Among the EU-endorsed climate policies Wilders’ coalition government is rescinding is the heat pump mandate, which would have forced homeowners to switch to expensive, inefficient hybrid heat pumps  from traditional air conditioning and heating systems.

The EU had established a goal of installing a minimum of 10 million new heat pumps by 2027 as part of its 2050 net-zero ambition, a plan the previous Dutch government had endorsed and imposed. As The Telegraph reported, the Dutch government’s heat pump mandate was intended to drive “down Dutch household use of natural gas for heating, which is the largest source of its gas consumption, equivalent to about 30 percent in total.”

Commending the new coalition government’s reversal, Caroline van der Plas, leader of the BBB,  cheerfully said, “Thanks to BBB’s efforts, the mandatory heat pump will be abolished.”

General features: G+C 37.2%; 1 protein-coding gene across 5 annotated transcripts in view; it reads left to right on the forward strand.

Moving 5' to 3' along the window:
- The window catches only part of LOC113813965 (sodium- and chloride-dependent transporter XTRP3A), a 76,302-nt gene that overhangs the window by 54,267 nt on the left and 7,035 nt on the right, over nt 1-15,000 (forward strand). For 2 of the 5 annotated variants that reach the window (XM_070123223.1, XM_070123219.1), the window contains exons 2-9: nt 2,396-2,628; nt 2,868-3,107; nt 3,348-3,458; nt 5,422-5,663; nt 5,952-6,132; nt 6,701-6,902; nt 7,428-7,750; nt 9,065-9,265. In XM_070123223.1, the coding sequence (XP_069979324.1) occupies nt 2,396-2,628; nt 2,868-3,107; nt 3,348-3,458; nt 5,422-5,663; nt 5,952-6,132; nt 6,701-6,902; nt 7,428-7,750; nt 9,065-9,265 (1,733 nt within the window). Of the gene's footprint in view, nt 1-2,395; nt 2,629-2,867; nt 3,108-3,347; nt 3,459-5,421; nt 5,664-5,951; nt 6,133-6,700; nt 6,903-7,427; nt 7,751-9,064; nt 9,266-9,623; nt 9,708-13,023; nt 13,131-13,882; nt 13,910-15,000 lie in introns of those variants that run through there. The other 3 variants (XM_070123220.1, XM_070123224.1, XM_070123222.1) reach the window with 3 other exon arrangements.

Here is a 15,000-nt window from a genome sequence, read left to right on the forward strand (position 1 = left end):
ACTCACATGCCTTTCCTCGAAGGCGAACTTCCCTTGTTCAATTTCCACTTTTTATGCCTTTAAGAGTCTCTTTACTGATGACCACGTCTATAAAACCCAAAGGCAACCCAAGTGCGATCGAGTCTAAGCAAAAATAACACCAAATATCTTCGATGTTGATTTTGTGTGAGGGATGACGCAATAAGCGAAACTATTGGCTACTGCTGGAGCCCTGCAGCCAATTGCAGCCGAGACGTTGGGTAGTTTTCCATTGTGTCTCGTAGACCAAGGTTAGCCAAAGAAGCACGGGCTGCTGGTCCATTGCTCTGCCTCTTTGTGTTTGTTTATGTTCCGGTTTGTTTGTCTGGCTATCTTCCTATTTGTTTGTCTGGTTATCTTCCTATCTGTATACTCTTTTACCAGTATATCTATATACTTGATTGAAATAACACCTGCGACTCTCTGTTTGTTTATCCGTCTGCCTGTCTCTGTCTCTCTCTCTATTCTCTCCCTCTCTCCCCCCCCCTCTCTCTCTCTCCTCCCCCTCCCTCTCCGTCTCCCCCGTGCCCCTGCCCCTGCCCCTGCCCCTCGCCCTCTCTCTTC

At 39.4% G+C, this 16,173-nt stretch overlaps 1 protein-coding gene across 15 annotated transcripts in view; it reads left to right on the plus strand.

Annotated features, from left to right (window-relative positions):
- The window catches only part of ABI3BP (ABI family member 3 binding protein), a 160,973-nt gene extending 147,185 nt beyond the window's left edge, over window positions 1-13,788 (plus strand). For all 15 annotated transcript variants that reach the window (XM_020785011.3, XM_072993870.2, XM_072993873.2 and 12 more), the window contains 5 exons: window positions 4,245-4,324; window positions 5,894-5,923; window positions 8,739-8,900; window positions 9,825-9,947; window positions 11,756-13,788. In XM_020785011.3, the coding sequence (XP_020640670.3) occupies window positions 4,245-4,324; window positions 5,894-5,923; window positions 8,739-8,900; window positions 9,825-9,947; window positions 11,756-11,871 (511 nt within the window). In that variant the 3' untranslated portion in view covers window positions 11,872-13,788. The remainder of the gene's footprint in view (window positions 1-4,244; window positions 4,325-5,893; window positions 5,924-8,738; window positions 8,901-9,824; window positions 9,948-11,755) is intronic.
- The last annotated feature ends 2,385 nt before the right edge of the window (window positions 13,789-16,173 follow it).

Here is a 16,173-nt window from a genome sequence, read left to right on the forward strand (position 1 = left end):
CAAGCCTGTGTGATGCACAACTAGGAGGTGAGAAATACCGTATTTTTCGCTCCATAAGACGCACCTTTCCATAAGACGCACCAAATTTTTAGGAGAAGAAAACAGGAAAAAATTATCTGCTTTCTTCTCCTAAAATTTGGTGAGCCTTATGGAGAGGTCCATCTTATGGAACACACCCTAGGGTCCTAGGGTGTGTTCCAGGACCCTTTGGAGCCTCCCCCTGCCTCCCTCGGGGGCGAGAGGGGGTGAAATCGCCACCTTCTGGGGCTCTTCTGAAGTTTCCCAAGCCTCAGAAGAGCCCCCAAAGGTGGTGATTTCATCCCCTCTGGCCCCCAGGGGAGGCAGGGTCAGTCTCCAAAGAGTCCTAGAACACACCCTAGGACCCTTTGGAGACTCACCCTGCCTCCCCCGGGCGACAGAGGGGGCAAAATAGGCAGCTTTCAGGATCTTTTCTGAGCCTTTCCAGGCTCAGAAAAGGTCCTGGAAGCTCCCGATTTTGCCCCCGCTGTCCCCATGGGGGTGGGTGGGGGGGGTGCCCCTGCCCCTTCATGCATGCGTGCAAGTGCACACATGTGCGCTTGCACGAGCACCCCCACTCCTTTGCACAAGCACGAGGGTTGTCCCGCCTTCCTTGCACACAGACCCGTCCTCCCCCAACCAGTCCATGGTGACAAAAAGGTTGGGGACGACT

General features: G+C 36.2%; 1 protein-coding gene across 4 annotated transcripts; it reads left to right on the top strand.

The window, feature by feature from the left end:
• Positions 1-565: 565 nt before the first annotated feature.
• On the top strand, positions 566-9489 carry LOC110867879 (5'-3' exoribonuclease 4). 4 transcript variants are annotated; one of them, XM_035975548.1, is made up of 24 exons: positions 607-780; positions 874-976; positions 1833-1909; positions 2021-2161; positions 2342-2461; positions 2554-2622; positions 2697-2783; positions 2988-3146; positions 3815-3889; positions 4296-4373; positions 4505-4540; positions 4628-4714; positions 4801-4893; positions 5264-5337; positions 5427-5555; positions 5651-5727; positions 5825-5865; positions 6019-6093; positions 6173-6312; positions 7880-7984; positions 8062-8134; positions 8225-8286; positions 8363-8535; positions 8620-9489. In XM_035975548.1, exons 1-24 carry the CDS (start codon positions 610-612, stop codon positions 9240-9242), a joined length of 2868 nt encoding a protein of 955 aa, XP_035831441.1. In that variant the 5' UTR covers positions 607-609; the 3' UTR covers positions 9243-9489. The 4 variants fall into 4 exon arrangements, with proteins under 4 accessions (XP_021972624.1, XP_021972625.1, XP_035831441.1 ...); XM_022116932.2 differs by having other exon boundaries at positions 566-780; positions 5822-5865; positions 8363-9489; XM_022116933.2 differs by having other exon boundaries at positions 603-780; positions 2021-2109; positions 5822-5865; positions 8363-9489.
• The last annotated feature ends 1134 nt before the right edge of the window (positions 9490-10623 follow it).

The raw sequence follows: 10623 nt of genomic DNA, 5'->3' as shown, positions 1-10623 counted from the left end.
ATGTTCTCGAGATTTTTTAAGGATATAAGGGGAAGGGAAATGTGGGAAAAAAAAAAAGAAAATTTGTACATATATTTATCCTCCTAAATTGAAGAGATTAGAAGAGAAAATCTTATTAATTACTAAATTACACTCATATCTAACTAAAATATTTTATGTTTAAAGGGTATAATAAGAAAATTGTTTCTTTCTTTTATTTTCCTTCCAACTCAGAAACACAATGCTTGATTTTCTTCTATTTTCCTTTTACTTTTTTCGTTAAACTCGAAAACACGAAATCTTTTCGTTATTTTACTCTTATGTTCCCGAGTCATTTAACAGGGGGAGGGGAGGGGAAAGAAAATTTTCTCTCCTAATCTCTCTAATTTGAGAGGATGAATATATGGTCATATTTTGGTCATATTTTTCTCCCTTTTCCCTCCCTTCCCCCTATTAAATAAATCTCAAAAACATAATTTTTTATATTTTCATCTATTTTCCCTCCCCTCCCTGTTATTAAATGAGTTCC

Agriculture-focused polices the new government is reversing include the previous government’s forced buyout and retirement of farms to cut fertilizer use and associated nitrogen emissions. In its place, the new government will establish a series of voluntary incentives to reduce emissions and offer interested farmers voluntary buyouts to end production.

Wilders government is also set to end subsidies for electric vehicles by 2025, which, as Rotter notes, is “a departure from the EU’s blanket approach to climate policy. These subsidies have been criticized for benefiting the wealthy who can afford electric vehicles while doing little to address broader environmental issues.”